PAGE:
Press releases borderline useless?
So you hired a PR firm. And on the eve of your first big announcement, your new rep lays out a plan for a press release. This press release will go everywhere, the rep says, to thousands of outlets, with a potential audience of nearly 100 million people. He gives you a lot of other numbers as well. You don’t quite understand them, but then you’re not a PR person, and 100 million people is a lot of people. Sounds great, you say. And out it goes.
You’ve just participated in the press release industrial complex, a system in which the only guaranteed outcome is that public relations agencies, newswires, distribution services, content aggregators and media companies all make money. One company that distributes press releases, Comtex, says it processes up to 80,000 of them a day. Kevin Akeroyd, the CEO of another such firm, Cision, says, “The overall volume of press releases both in the U.S. and globally, as well as price per press release, is at an all-time high.”
But, what about you paying for all this? The value you receive is less certain. To understand why, first you need to understand how this system works. Which means following the money.
Everything starts with the PR firm, which will charge hundreds, even thousands, of dollars to write a press release. Then the firm will use some of that money to distribute the news through a variety of “press release newswires.”
The reason this often may not include eTN Corporation is, hatwe tell you the truth about our distribution. The truth is we are more effective but we don’t manipulate numbers.
Pricing varies, but one such firm, PR Newswire (which is owned by Cision), has a program that charges customers $795 for the first 400 words of a release and then $205 for each additional 100 words. Once a press release is posted to a newswire, it gets distributed to top-tier outlets such as the Wall Street Journal, Yahoo Finance, CNBC and MarketWatch.
But, that doesn’t mean it arrives as editorial coverage, where it’ll be promoted through, say, Yahoo Finance’s social media accounts. Rather, it will most likely be posted to an automated section dedicated to press releases. The areas are clearly labeled; MarketWatch, for example, has “Press Release” written at the top and “The MarketWatch News Department was not involved in the creation of the content” at the bottom. (There are also middlemen at work that, frankly, are too complicated to get into here. But, they make money, too.)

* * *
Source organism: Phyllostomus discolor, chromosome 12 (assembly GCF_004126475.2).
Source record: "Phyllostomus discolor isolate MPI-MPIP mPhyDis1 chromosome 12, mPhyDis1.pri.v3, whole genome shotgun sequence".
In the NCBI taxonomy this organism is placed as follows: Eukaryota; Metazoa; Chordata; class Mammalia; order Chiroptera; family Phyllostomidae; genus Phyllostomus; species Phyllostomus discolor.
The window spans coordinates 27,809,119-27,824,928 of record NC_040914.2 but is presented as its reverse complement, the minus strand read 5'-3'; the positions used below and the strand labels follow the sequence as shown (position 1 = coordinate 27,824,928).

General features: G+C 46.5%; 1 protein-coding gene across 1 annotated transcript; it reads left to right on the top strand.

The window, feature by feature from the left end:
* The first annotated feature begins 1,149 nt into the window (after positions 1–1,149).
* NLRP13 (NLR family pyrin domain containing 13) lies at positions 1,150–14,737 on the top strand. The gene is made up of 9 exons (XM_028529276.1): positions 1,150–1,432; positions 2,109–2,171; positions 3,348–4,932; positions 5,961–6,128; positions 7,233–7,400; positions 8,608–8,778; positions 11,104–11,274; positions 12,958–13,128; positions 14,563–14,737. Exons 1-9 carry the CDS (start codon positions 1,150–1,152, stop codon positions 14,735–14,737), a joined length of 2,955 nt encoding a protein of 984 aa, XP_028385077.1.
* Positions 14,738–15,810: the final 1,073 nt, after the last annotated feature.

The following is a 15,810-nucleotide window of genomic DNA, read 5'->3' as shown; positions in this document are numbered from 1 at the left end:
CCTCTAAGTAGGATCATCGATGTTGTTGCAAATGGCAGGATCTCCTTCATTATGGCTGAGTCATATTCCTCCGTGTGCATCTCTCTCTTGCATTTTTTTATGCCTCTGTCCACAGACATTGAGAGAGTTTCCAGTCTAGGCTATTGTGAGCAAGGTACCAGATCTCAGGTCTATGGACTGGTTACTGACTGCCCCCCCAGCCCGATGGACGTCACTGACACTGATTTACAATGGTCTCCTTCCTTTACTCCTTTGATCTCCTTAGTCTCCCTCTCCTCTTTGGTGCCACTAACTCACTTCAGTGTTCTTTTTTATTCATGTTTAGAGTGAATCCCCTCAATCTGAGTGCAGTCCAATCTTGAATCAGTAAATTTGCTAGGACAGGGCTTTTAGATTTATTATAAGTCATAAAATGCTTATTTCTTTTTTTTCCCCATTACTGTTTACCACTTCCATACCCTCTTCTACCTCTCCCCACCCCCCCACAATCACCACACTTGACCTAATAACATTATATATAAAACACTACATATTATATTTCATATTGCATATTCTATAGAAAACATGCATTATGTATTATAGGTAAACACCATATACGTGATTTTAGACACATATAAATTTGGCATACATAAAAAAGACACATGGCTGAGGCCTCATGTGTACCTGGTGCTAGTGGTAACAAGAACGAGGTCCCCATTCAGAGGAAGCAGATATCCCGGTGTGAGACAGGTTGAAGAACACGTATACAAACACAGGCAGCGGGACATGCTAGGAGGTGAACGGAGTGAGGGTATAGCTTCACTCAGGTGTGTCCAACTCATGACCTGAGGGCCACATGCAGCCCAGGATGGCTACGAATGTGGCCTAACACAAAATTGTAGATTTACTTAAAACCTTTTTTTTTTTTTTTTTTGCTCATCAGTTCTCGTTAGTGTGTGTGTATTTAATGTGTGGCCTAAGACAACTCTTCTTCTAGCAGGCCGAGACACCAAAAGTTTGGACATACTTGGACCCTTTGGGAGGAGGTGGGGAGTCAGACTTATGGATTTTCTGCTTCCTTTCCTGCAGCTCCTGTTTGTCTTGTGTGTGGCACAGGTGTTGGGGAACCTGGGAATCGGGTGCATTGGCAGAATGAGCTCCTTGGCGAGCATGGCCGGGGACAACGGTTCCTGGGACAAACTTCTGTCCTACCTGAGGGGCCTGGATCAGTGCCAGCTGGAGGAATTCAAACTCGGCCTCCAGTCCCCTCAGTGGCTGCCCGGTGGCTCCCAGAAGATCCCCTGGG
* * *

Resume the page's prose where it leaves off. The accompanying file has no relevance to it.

These press release sections — some of which newswires pay to post on — don’t get readers. They serve mainly as a way to drive incremental ad revenue for the publishers. Nevertheless, there are enough of them that the newswires can produce impressive-sounding audience numbers — often by tallying individual websites’ total monthly users, rather than the actual number of people who viewed the press release.
Clients who use PR Newswire, for instance, may get a 32-page report full of charts, numbers, brand-name journalistic outlets and feedback like “Your release has generated 245 exact matches with a total potential audience of 90,730,143” — which is an exact quote from a report one publicist showed us.
2) Companies like PR Newswire have similar agreements with the Business Journals. There are Business Journals in many US cities. Let’s take Pacific Business News for an example. PR Newswire claims our story was picked up by the Pacific Business News.
Talking to the Pacific Journal Editor in Chief K. Napier it was confirmed even he didn’t immediately know where one can find the PR Newswire releases on his publication. He pointed out the disclosing statement on the right side of the release says: